Turkey’s President Tayyip Erdogan has been holding Sweden’s NATO membership for ransom. He demands the US come through on its promise to sell F-16 Vipers to the transcontinental country at the juncture of Southeast Europe and West Asia.
The upgraded F-16s are not only a matter of convenience for Istanbul, it is also imperative financially and strategically. Since the US booted out of the F-35 development program for buying the Russian S-400 fighter jets, Turkey has been seeking to buy 40 F-16 warplanes along with 80 modernization kids for the existing F-16s in its inventory.
Turkey had ordered 100 F-35s to meet the need of its air force to maintain parity with its adversary Greece. The F-16 sale is President Erdogan’s way to recover the US$1.4 billion spent on developing the fifth-generation fighter jet. Turkey has been suggesting the US sale of F-16s to meet this debt.
In the present climate, Turkey’s proximity to Russia has been on the rise. Istanbul could opt for Russian fighter jets, but much is at stake.
In the past, Erdogan has hinted that Turkey could buy the Russian-made Su-35s and Su-57s, and the NATO community that has been in a fix after its S-400 purchase started debating the prudence of alienating Istanbul further.
However, the truth remains that the Russian warplanes were technically lacking and expensive to integrate with Turkey’s existing US-sourced military hardware. Also, the Turkish Defence Ministry found that adapting to the Russian system would be more tedious.
This is not unthinkable, as most of Turkey’s military capability comes from US weapons and training. Turkey’s air combat fleet and most battle tanks are sourced from the US. Between 2019 and 2020, the US gave Turkey nearly $5 million for international military education and training.
Also, the most significant factor is that for all its resistance to NATO, Turkey has benefited due to its NATO membership. “Even if the US ceases arms sales to Ankara, Turkey is not going to commit to wholly siding with Russia and risk alienating its European partners or losing the benefits of NATO membership,” a journalist based out of Turkey told the EurAsian Times.
The past five years have been tumultuous for the Turkey and NATO relationship with disagreements on Syria policy, Turkey’s growing proximity with Moscow, its naval ambitions in the eastern Mediterranean, and Istanbul’s eroding human rights record. Despite this, Erdogan wants Turkey’s accession to the European Union and will not go on an all-out war with its NATO allies.
The sentiments in the US Congress against Turkey’s betrayal by going ahead with the S-400 surface-to-air missile seem intractable. The US has opposed the purchase that the S-400 system can help Russia glean tactical information on the US weaponry and military operations as the S-400 can track the F-16s.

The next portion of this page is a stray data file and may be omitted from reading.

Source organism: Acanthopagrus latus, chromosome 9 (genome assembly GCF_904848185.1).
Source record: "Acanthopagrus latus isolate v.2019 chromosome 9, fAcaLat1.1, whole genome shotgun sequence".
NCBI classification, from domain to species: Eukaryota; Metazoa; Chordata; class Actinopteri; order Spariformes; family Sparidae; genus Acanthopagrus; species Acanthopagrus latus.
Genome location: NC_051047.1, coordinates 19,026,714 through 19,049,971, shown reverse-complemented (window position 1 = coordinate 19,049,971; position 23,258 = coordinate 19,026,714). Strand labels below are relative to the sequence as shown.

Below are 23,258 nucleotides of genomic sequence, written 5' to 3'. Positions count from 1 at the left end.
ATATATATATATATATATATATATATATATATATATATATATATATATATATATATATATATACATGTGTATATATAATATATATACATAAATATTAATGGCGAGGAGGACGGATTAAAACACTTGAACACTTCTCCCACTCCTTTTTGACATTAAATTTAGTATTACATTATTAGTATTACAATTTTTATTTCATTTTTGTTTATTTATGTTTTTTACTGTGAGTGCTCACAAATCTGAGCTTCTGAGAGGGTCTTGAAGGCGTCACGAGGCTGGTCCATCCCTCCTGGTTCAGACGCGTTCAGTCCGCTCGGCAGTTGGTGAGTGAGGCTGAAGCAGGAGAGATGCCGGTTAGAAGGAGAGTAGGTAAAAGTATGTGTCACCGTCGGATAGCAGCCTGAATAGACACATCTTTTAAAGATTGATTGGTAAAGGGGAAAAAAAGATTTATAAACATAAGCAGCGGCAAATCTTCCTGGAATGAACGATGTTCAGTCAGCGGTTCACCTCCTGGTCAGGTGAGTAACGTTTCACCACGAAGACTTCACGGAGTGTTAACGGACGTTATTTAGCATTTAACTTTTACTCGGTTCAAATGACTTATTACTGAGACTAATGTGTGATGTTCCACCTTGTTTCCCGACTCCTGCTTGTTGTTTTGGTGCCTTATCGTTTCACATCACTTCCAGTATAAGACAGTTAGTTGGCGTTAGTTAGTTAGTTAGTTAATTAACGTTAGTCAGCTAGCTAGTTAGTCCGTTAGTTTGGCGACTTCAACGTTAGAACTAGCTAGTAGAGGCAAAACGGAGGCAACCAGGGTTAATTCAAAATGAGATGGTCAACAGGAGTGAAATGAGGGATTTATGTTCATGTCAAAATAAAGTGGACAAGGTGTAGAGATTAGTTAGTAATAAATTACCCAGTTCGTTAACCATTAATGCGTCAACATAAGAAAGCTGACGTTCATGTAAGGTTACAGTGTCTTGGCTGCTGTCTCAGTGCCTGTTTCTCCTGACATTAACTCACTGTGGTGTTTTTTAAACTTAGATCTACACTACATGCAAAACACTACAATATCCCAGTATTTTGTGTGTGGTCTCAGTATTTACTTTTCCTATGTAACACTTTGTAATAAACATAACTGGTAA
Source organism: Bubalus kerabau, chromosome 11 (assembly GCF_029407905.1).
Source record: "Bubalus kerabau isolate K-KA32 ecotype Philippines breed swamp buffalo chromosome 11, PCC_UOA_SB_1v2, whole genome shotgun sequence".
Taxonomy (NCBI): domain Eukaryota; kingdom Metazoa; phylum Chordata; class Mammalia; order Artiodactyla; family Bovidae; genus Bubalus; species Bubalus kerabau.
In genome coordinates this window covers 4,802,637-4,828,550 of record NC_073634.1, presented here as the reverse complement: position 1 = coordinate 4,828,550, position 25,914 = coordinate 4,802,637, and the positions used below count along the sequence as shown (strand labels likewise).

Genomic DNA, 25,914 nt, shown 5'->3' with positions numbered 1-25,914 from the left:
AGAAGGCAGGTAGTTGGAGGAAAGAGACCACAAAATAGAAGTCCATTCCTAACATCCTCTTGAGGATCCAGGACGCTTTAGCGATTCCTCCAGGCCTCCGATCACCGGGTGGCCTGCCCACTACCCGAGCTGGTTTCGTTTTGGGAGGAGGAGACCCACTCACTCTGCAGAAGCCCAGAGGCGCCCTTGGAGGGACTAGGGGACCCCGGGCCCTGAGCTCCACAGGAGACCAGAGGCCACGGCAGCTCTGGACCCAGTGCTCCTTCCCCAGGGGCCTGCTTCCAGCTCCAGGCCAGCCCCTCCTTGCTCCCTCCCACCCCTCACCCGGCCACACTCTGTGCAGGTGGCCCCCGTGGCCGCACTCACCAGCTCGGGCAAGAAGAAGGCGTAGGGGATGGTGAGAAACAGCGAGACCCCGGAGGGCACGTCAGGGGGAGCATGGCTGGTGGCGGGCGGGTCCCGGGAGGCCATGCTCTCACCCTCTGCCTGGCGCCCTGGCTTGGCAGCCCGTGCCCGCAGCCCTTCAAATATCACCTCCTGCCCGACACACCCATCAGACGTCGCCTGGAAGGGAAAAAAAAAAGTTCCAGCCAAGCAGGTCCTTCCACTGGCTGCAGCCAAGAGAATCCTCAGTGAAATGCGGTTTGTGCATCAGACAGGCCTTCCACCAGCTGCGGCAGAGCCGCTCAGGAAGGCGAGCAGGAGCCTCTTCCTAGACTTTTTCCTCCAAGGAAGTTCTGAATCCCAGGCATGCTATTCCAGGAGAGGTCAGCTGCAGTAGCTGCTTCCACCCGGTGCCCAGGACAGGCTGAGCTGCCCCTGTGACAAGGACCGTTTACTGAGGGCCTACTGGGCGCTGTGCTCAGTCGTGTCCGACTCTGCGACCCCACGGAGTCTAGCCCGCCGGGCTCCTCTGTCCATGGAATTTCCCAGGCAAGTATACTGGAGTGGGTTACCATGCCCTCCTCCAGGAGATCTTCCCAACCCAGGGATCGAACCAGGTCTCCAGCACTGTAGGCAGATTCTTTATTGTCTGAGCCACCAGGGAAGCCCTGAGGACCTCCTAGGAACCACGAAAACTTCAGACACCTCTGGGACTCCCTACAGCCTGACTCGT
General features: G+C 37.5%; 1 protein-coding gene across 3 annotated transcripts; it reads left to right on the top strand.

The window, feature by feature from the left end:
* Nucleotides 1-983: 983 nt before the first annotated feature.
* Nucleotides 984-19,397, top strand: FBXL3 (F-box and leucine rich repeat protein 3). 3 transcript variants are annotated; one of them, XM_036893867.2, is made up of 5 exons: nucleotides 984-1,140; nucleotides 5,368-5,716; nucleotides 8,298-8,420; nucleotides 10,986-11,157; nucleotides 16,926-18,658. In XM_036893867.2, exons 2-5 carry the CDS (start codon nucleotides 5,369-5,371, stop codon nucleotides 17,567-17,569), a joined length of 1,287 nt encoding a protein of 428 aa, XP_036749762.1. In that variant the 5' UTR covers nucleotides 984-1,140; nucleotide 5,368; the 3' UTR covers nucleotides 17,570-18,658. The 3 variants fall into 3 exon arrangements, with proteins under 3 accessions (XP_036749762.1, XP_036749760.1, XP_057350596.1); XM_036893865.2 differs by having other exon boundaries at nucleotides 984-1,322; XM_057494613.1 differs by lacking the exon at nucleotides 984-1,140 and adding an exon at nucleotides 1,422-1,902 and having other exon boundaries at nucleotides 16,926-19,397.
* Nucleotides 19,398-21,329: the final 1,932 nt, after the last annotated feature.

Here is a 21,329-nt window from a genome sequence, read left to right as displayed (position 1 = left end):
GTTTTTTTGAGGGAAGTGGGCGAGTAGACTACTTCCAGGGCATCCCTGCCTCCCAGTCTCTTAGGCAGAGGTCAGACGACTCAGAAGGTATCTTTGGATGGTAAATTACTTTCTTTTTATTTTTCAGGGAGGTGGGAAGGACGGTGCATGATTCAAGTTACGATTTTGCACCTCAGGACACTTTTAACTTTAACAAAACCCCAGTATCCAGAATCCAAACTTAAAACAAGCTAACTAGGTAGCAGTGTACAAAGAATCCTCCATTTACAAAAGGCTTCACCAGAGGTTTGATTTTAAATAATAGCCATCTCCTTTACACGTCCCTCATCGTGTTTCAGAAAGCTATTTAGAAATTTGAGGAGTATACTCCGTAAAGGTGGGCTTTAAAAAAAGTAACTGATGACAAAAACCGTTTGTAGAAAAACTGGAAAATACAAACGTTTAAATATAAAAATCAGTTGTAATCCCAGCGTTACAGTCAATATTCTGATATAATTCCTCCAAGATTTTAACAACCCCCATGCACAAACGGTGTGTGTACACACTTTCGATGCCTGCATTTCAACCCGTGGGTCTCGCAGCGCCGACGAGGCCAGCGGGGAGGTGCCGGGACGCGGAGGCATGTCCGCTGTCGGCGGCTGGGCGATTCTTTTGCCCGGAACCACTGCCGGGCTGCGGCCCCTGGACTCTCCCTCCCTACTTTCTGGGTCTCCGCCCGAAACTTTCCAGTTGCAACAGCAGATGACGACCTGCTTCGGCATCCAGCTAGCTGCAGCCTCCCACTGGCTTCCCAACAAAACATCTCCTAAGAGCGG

Growing Tech Superiority Of Greek Air Power
Greece’s air force is expected to have a technologically more advanced fighter fleet in a few years. Athens expects to take delivery of the last of the 4.5-generation Dassault Rafales F3R fighters — it purchased 24 — from France by January 2025.
While Turkey’s flirting with Russia has jeopardized the modernization of its existing F-16s, the Hellenic Air Force’s F-16s are being upgraded by Lockheed Martin. The 83 fighter jets post upgradation will be brought to Block-72 standards.
When Greece gets all these jets upgraded by June 30, 2027, the HAF will have Europe’s most advanced F-16 fleet. These jets are more advanced than the 270 Block 30/40/50 variant F-16s that make up the backbone of Turkey’s fighter fleet.
“If our project to modernize the F-16 aircraft fails, and Greece realizes its projects, the Greek side will gain the upper hand in combat aircraft in 2025,” said retired Turkish Air Force commander General Abidin Unal. “Therefore, our program to procure 40 F-16 Viper aircraft and modernize up to 80 F-16s is vital.”
Even if the F-16 sale gets US Congressional approval today, it will be a while before Turkey receives its new Vipers owing to the massive production backlog due to previous orders.
Moreover, Greece has also expressed interest in purchasing 20 F-35 Lightning II stealth fighter jets. While Athens won’t get the F-35s till the second half of this decade, it will soon have the upper hand over the Turkish Air Force. Also, if Greece opts for second-hand F-35s, it can shorten the delivery time considerably.
In the 2023 Global Firepower index, Greece and Turkey are listed as significant flashpoints today, which is unsurprising given their ongoing tensions. Turkey was ranked more powerful than Greece in every category, including air power. While that will unlikely change anytime soon, Athens could garner a clear qualitative advantage with these fighter procurements.
- Ritu Sharma has been a journalist for over a decade, writing on defense, foreign affairs, and nuclear technology.
- She can be reached at ritu.sharma (at) mail.com
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